Like other states, Virginia has its own state laws that govern wrongful death claims. In this article, we'll look at a few of these laws. We'll start with an overview of Virginia's wrongful death law and the time limits for filing this kind of civil lawsuit in the state's court system. Then, we'll look at who may file such a claim and the types of damages that may be available if the claim succeeds.
Virginia Code section 8.01-50 defines a "wrongful death" as a death "caused by the wrongful act, neglect, or default" of another party. The circumstances of the death must be the kind that would have supported a personal injury action if the deceased person had lived.
In this way, a wrongful death claim can be thought of as a personal injury claim in which the injured person is no longer able to bring is or her own case to court. Instead, one or more of the "statutory beneficiaries" must file the wrongful death claim.
Virginia law requires wrongful death claims to be filed within two years of the date of the deceased person's death. If a wrongful death claim is not filed within two years, the state's "statute of limitations" bars it from being heard in court.
In Virginia, a wrongful death claim must be filed by one or more of the "statutory beneficiaries," as defined by Virginia Code section 8.01-53. Statutory beneficiaries -- meaning family members or dependents of the deceased who may, by law, recover in a wrongful death claim -- include:
Under Virginia's wrongful death law, the right to file a wrongful death claim follows a specific order. Surviving spouses, surviving children, and the surviving grandchildren have the initial right to file the claim. If there is no surviving spouse, child, or grandchild, the surviving parents, siblings, and dependents may file. If there is no surviving parent, sibling, or dependent, the right to file belongs to whomever would inherit next under Virginia's estate law.
If there is a surviving spouse and surviving parent(s), but no surviving children, the spouse and parent(s) may file the wrongful death claim together. Parents who are found to have abandoned the deceased during his or her childhood, however, may not file a wrongful death claim in Virginia, nor may they recover damages in a wrongful death claim.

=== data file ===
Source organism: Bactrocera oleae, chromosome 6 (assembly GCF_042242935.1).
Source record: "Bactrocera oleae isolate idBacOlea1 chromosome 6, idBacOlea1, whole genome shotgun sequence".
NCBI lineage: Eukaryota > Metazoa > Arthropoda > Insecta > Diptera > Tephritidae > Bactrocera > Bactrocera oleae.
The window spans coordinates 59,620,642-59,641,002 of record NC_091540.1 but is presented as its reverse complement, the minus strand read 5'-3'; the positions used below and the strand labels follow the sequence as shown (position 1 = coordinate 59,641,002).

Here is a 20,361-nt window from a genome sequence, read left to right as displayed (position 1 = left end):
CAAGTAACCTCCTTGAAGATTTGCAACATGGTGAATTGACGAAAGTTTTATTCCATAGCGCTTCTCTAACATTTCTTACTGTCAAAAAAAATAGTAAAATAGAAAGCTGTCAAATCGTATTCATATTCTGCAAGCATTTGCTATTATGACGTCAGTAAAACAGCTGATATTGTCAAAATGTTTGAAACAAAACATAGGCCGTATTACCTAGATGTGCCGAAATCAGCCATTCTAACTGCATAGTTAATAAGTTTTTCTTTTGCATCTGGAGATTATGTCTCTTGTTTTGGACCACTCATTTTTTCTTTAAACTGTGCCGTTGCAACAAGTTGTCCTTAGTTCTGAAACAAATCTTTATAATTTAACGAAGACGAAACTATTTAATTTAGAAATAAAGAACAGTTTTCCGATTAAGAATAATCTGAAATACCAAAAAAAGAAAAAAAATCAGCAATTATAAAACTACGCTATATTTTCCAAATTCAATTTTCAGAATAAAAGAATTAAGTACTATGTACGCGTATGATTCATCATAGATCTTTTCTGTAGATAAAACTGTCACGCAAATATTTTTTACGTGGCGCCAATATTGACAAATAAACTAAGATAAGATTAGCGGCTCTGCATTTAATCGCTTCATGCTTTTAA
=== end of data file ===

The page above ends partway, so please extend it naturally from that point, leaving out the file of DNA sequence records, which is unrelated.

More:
Damages may be available in a wrongful death claim to compensate the family and the estate for a number of losses. Under Virginia Code section 8.01-52, damages in a wrongful death claim may include, but are not limited to compensation for:
Most of the types of damages available in a Virginia wrongful death case are intended either to compensate the deceased person's estate for its losses suffered with the death, or to compensate surviving family members for their losses. However, punitive damages function differently.
The purpose of punitive damages is not to compensate the estate or family for loss. Instead, punitive damages are awarded to punish "willful or wanton" bad conduct, or recklessness that shows "a conscious disregard for the safety of others," according to Section 8.01-52.
Learn more about Damages in a Wrongful Death Case.
If you are thinking about filing a wrongful death lawsuit in Virginia, or you would just like to learn more about your legal options, you might consider contacting an experienced Virginia wrongful death lawyer in your area.